Businesses whose vatable turnover is £660K or less (this is rising to £1.35 million from 1 April 2007) are eligible to use cash accounting. Once in the scheme, there is an upper limit of £825K before a business has to leave. The prime benefit is that VAT is only accounted for on sales when payments are received, so it is especially useful for businesses that are VAT payers with debtors issues.
Conversely, with the exception of qualifying Hire Purchase contracts (where VAT may be claimed upfront depending on the asset being purchased), VAT can only be claimed on purchases when payment is made, so businesses with long credit terms or who are repayment businesses may not benefit. However, whilst cash accounting does have some conditions it is an easy to operate scheme which does not require formal application but which can greatly assist cash flow since it removes debtors from your VAT returns.
Advice: Consider whether cash accounting will benefit your business and review the position periodically
A greatly under-used scheme designed specifically to assist businesses manage their cash flow more effectively, annual accounting is particularly useful for growing businesses that are VAT payers where the turnover is less than £1.35 million (although once in the scheme, there is an upper limit of £1.6M before a business is excluded). Start up businesses can use the scheme if their projected turnover is less than £150K in year one.
The benefit of the scheme is that growing businesses pay nine equal monthly installments or three equal quarterly installments based on the previous year’s net VAT due, and so can plan VAT payments more effectively. At the end of the year, a business has two months to lodge the ‘annual VAT’ return and pay any balancing figure – the installments for the following year are then based on the annual return figures.
Annual accounting needs to be authorised but is a great tool for fledgling and growing businesses to manage cash flow, as at the outset of a year a business can project the actual installments due whilst of course monitoring the performance prior to the annual return being submitted. A word of advice; if major capital expenditure is planned, it is worth undertaking this and claiming it back prior to entering the scheme otherwise a business would have to await the annual return to claw back the VAT on this.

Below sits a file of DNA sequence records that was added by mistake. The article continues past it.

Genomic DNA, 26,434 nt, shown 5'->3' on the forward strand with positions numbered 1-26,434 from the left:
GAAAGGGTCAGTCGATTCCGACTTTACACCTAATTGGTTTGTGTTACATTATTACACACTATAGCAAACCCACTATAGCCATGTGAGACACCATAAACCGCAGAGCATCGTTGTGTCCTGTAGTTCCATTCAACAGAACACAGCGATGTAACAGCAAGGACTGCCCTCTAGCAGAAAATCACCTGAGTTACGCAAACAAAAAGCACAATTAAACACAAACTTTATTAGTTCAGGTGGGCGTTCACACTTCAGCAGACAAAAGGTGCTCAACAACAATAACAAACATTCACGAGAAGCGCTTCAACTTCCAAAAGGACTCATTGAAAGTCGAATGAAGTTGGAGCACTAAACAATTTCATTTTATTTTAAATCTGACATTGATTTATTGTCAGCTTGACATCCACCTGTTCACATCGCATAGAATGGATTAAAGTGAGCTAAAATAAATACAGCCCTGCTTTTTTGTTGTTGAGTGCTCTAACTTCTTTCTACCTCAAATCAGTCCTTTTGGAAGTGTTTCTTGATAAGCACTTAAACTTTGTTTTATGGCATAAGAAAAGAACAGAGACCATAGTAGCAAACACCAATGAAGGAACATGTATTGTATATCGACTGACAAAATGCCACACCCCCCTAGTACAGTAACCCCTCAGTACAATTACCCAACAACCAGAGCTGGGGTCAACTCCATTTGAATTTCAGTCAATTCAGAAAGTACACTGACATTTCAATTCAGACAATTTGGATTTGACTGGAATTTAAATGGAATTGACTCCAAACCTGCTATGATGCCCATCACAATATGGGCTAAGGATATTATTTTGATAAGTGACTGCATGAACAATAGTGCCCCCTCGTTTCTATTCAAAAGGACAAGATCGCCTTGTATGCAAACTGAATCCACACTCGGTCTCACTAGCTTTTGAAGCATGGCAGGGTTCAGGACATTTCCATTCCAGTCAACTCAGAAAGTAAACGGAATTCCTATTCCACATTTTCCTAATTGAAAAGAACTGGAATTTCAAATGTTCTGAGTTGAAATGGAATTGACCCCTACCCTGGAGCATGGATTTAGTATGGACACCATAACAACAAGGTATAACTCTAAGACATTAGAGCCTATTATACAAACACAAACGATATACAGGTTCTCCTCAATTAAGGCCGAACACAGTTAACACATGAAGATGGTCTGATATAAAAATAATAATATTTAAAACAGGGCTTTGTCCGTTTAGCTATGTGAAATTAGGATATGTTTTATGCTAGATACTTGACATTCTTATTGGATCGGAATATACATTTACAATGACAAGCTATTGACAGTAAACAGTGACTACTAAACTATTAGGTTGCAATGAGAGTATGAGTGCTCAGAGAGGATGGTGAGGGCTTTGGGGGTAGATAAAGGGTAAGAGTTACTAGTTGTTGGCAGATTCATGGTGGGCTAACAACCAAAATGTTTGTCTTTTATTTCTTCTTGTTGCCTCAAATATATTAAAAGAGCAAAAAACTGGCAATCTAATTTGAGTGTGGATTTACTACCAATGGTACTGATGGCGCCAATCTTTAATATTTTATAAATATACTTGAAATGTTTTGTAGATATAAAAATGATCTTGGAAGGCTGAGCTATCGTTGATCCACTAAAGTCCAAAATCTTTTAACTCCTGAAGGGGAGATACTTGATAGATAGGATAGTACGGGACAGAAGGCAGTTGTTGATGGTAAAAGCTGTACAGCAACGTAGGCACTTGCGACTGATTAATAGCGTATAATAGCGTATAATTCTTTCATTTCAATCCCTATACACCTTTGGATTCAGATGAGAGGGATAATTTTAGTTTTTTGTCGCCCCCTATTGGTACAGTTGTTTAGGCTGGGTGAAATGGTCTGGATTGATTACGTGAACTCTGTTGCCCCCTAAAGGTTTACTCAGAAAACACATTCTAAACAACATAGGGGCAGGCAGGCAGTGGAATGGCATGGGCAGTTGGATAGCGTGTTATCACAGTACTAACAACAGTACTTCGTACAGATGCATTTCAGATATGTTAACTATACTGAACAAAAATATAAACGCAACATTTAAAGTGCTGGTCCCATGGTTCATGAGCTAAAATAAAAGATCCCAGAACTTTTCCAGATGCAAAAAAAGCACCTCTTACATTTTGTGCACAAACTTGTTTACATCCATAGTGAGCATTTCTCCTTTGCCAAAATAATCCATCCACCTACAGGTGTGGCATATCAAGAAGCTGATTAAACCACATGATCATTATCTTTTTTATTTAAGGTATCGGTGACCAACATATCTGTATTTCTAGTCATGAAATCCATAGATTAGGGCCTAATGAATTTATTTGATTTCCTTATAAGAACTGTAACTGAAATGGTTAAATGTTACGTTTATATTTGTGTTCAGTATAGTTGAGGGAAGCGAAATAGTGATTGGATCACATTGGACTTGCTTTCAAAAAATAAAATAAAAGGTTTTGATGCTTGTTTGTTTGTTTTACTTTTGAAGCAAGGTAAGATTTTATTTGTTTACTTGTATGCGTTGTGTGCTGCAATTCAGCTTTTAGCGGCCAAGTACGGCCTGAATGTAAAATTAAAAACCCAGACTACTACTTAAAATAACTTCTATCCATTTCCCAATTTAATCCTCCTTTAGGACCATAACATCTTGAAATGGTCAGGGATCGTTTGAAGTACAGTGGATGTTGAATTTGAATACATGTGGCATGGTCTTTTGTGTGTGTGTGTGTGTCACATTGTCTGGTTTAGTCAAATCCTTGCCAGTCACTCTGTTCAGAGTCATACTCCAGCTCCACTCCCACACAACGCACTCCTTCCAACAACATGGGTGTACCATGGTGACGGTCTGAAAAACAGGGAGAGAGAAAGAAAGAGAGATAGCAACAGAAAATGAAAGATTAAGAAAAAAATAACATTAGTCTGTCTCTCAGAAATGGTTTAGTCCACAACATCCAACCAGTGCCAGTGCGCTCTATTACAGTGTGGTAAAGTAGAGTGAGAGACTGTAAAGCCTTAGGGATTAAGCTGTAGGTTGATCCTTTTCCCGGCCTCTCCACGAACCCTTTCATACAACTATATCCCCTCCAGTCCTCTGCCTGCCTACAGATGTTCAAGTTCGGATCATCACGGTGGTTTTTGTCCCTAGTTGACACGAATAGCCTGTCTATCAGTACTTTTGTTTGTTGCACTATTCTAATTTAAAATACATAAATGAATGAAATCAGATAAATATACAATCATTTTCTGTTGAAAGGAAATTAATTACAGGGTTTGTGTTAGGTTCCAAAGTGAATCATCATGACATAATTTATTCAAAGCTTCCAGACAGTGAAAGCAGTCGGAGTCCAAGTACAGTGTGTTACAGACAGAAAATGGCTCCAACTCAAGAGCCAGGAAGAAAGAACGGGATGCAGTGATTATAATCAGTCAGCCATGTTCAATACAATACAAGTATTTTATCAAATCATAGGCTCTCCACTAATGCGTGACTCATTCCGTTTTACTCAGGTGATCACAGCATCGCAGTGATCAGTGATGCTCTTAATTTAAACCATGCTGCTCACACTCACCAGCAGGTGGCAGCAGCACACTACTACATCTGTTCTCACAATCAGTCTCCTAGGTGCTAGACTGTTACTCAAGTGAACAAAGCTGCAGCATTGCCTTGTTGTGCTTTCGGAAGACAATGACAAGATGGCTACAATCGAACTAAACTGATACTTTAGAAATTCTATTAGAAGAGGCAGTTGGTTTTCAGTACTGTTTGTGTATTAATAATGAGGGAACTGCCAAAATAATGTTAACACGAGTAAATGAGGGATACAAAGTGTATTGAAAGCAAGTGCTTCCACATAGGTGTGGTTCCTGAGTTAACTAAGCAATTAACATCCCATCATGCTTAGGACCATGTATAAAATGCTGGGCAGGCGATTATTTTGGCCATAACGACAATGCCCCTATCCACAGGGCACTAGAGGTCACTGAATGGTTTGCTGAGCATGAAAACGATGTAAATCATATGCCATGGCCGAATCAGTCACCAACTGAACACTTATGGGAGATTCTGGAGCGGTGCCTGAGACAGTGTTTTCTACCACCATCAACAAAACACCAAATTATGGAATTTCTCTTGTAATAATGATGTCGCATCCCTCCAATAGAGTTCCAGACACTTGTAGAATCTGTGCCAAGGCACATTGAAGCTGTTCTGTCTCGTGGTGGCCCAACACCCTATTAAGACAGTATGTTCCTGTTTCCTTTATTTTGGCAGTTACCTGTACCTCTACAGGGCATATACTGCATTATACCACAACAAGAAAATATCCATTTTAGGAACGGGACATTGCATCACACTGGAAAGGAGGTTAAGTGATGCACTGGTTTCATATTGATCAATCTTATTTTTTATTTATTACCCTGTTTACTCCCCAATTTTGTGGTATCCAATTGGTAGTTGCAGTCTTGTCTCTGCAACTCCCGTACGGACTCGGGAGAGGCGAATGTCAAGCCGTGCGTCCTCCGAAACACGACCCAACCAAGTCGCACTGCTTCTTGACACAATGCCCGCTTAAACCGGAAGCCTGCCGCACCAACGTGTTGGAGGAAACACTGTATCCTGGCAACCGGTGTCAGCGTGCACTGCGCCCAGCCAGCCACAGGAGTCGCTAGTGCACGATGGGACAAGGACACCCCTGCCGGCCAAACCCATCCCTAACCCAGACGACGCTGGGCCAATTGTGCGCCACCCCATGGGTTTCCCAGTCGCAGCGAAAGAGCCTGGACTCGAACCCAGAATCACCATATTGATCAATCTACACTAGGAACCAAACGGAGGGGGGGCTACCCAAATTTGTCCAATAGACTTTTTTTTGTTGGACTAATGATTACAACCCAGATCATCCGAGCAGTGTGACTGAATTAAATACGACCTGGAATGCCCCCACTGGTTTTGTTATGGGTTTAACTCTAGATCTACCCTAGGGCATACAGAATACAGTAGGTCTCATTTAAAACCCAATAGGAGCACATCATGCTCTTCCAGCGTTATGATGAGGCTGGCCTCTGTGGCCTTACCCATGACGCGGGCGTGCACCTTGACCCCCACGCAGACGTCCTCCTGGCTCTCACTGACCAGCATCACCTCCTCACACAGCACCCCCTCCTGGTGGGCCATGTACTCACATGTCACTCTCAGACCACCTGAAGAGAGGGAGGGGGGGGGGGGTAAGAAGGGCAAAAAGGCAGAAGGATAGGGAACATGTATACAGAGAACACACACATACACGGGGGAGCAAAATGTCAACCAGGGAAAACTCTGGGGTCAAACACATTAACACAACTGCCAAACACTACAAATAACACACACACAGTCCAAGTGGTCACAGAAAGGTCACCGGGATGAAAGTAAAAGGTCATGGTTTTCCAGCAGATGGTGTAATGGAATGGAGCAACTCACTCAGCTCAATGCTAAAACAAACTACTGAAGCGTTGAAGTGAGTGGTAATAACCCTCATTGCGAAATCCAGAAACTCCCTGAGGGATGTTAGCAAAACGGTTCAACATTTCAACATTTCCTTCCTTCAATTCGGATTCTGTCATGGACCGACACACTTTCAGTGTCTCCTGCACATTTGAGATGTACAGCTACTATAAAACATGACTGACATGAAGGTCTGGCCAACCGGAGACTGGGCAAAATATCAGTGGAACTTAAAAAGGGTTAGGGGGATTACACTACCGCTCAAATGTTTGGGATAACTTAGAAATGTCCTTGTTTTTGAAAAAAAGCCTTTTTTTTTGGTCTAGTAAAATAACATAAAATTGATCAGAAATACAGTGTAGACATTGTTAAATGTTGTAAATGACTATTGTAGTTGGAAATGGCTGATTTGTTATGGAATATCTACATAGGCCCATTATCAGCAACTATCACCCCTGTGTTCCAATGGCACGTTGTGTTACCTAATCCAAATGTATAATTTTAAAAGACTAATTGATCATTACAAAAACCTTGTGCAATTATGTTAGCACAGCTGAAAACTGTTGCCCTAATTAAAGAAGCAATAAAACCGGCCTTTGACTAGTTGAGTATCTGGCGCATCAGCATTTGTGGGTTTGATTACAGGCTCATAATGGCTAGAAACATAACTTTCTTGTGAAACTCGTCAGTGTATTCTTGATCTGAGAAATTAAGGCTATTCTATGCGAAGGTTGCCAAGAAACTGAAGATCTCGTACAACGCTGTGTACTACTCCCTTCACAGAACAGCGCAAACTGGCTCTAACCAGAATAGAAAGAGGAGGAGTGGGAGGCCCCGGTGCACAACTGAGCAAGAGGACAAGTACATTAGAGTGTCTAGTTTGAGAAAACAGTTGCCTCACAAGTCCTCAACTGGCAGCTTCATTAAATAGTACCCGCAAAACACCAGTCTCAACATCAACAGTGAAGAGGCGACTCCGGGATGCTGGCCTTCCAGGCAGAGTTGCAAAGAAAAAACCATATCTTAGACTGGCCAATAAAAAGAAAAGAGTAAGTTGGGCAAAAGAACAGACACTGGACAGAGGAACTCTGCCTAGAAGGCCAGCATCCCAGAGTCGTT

Advice: Consider your business’s cash flow and growth projections and consider whether ‘known’ fixed installments are likely to assist that growth
Flat Rate Scheme
This is available for businesses with an annual turnover of less than £150K excl. VAT and £187,500 incl. VAT, and is based on VAT being accounted for on a percentage of turnover dependent on trade classification. It can be useful in reducing admin costs and can actually save VAT. In essence VAT at the specified percentage is applied to all sales (be they usually standard rated, zero rated or exempt) but no input VAT on individual costs of less than £2,000 is claimed. My advice for businesses considering using the flat rate scheme is to calculate how much VAT would be paid using both the scheme and conventional VAT returns since it can make a substantial difference. Try using the VAT flat rate reckoner from the downloads section of our website for an initial appraisal of whether this may be beneficial to your business.
Advice: Compare the likely VAT due under the flat rate scheme and under conventional VAT accounting prior to adopting the flat rate scheme using CRM’s VAT flat rate reckoner.
Similarly, with retail schemes savings can be made by regularly reviewing (say annually) which scheme is used since alternative schemes can throw up surprisingly differing results.
Advice: Regularly review whether the retail scheme used is favourable administratively and commercially and compare to other methods.
Tax points can be effectively used in various ways and what follows are some of the more common angles. Basic tax points occur when goods are delivered/made available to a customer and services when they are completed. However, these are overridden when an invoice is issued within 14 days of the basic tax point – it is thus worth planning when to invoice, particularly around VAT quarter ends.
In addition, there are certain circumstances where businesses can control the tax point. For example, where there is a continuous supply of services (for example, the renting of land or equipment), a tax point is only created when an invoice is raised or payment received (whichever is earlier) and even then the use of ‘requests for payment’ or ‘pro-forma’ invoices does not create a tax point. For goods supplied on sale or return, no tax point occurs until the customer ‘adopts’ the goods or 12 months elapses.
Advice: Review your business’s VAT accounting procedures and see whether there is any opportunity to plan more effectively when VAT is due.